Minimizing Wasted Movement
More to the Story:
Ideally, material should flow smoothly from Point A to Point B in a process, and be touched only once. That is rarely the case, however. More likely, material is touched and moved many times before its ultimate use.
In Lean terms, this excess transportation or movement is waste that occurs when temporarily locating, filing, stocking, stacking, or moving materials, people, tools, or information. It can negatively impact your bottom line through increased costs due to excess labor, damage, or lost product.
When identifying transportation or movement waste in your supply chain, evaluate all areas for improvement opportunities, including the office, warehouse, and transportation system.
In both the office and warehouse, it is critical to consider layout and flow to minimize transportation and movement waste. At some companies, the travel distance of specific office and warehouse employees adds up to miles of unnecessary movement over the course of a year. This is great exercise, but bad for productivity.
Unnecessary movement can be the result of not considering the flow of material and people as operations change over time, or not having laid out a facility correctly initially.
In an office, identifying wasted movement might involve considering where people or equipment are located. In a warehouse, where travel time and cases per hour are critical, you must evaluate not only the movement of people and materials, but also equipment such as forklift trucks. In this example, consider not only forklift movement, but also the operator's movement to locate the forklift, which can waste a lot of time.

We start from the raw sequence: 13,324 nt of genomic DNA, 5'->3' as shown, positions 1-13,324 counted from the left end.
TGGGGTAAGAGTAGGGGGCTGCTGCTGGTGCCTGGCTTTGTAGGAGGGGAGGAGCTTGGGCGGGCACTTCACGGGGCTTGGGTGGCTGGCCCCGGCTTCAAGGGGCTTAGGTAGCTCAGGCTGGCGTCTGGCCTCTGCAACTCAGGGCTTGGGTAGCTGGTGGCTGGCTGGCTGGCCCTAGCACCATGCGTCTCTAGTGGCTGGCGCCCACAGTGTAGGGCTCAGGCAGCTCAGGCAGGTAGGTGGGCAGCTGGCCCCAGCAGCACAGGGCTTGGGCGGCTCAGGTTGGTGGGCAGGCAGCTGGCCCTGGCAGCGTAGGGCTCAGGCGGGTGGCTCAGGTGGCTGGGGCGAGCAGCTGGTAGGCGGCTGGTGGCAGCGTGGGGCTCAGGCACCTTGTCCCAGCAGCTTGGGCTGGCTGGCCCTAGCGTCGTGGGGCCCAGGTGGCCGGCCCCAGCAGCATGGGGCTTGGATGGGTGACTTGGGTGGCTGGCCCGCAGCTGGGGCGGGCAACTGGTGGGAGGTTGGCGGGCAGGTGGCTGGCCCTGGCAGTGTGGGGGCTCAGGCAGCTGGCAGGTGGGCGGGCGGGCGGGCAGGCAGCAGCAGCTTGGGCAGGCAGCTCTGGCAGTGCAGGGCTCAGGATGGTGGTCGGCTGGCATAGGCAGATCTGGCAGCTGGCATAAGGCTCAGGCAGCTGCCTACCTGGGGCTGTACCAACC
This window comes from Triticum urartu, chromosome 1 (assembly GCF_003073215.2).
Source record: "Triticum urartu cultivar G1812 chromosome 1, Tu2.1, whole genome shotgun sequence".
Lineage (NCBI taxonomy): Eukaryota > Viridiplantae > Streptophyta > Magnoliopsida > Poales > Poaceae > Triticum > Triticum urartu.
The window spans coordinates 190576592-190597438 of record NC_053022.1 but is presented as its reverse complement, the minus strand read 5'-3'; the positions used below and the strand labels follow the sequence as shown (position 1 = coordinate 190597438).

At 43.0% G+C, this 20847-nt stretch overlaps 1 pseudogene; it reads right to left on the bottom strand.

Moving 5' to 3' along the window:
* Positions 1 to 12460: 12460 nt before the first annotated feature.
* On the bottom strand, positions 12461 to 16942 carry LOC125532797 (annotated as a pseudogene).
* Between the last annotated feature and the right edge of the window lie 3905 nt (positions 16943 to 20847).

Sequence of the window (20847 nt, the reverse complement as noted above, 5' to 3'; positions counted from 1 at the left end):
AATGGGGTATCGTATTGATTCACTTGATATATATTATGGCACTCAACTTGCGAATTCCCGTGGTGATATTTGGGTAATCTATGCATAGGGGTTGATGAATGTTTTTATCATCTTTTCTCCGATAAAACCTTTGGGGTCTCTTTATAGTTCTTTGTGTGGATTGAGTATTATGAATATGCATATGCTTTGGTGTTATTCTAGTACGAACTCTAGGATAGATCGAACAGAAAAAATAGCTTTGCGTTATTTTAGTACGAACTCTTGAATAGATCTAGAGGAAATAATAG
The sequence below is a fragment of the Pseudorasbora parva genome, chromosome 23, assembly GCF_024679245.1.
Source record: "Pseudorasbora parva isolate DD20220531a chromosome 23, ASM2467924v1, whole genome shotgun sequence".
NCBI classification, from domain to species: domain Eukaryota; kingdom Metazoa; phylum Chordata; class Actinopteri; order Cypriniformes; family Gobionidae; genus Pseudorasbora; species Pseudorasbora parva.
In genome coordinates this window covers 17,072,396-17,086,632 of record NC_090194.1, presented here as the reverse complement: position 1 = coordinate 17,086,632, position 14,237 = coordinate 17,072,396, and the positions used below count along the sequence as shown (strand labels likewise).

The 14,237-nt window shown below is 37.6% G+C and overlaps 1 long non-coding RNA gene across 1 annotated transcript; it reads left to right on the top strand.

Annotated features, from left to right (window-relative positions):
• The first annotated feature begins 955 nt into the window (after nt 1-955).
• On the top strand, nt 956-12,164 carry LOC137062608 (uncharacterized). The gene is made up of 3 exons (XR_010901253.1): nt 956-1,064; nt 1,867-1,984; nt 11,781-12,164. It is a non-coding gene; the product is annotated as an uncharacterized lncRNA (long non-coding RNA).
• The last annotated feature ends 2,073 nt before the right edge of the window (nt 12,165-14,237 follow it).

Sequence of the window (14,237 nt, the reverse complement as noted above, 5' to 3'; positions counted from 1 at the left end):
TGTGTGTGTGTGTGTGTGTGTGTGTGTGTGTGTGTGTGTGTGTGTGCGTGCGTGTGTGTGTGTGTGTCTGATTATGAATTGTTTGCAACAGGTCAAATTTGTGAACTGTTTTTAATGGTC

The same idea applies to mechanics who spend time traveling back and forth to get tools and parts, rather than using a mobile tool cart or permanently locating tools by the equipment.
No factor is too small to consider. Even time spent looking for cleaning materials such as brooms and mops can be a real waste.
In transportation operations, it is important to streamline vehicle routes, including minimizing empty backhaul miles and circuitous routing. Any excess transportation should be considered waste. Transportation management systems can be a great help in this effort.
It is sometimes useful to draw a "spaghetti diagram" to track the movement of materials, information, and employees. This is a good first step in identifying action items to optimize layout.
For a higher-level view, map the flow in your entire supply chain for a particular value stream—that is, an individual item or family of products or services. Focus on where material stops, and look for ways to gain better flow. This may involve shipping ocean containers from overseas directly to inland regional warehouses, or bypassing distribution centers for large orders so they travel directly from factory to customer.
Eliminating unnecessary movements will go a long way toward improving your supply chain's Lean profile.
Parts of this column are adapted from Lean Supply Chain & Logistics Management (McGraw-Hill; 2012) by Paul A. Myerson with permission from McGraw-Hill.